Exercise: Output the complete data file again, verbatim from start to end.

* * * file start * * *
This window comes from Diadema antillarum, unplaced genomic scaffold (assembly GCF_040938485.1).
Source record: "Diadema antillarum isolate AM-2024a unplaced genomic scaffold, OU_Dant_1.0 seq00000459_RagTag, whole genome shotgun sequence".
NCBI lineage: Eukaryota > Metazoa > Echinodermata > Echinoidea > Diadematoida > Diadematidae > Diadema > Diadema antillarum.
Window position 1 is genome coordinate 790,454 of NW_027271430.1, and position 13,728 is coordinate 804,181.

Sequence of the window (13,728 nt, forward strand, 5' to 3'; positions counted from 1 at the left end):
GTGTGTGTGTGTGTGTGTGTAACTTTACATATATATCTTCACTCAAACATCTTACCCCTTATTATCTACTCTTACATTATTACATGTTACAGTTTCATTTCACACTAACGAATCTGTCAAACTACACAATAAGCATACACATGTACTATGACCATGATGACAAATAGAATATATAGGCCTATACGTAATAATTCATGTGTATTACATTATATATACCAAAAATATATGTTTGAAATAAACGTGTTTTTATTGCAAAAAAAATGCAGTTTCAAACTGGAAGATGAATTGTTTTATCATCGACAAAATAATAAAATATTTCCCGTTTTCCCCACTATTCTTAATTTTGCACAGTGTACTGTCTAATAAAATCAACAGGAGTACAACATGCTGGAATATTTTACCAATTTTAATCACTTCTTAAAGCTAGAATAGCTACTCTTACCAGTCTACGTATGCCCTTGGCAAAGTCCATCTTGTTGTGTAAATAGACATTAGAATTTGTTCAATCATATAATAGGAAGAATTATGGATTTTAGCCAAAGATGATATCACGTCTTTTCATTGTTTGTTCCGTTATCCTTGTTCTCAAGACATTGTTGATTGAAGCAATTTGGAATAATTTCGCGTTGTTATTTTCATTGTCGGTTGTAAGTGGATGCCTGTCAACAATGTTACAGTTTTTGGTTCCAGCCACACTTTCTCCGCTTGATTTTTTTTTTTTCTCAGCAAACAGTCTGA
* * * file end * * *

This window comes from Diadema antillarum, unplaced genomic scaffold (assembly GCF_040938485.1).
Source record: "Diadema antillarum isolate AM-2024a unplaced genomic scaffold, OU_Dant_1.0 seq00000459_RagTag, whole genome shotgun sequence".
NCBI lineage: Eukaryota > Metazoa > Echinodermata > Echinoidea > Diadematoida > Diadematidae > Diadema > Diadema antillarum.
Window position 1 is genome coordinate 790,454 of NW_027271430.1, and position 13,728 is coordinate 804,181.

Sequence of the window (13,728 nt, forward strand, 5' to 3'; positions counted from 1 at the left end):
GTGTGTGTGTGTGTGTGTGTAACTTTACATATATATCTTCACTCAAACATCTTACCCCTTATTATCTACTCTTACATTATTACATGTTACAGTTTCATTTCACACTAACGAATCTGTCAAACTACACAATAAGCATACACATGTACTATGACCATGATGACAAATAGAATATATAGGCCTATACGTAATAATTCATGTGTATTACATTATATATACCAAAAATATATGTTTGAAATAAACGTGTTTTTATTGCAAAAAAAATGCAGTTTCAAACTGGAAGATGAATTGTTTTATCATCGACAAAATAATAAAATATTTCCCGTTTTCCCCACTATTCTTAATTTTGCACAGTGTACTGTCTAATAAAATCAACAGGAGTACAACATGCTGGAATATTTTACCAATTTTAATCACTTCTTAAAGCTAGAATAGCTACTCTTACCAGTCTACGTATGCCCTTGGCAAAGTCCATCTTGTTGTGTAAATAGACATTAGAATTTGTTCAATCATATAATAGGAAGAATTATGGATTTTAGCCAAAGATGATATCACGTCTTTTCATTGTTTGTTCCGTTATCCTTGTTCTCAAGACATTGTTGATTGAAGCAATTTGGAATAATTTCGCGTTGTTATTTTCATTGTCGGTTGTAAGTGGATGCCTGTCAACAATGTTACAGTTTTTGGTTCCAGCCACACTTTCTCCGCTTGATTTTTTTTTTTTCTCAGCAAACAGTCTGA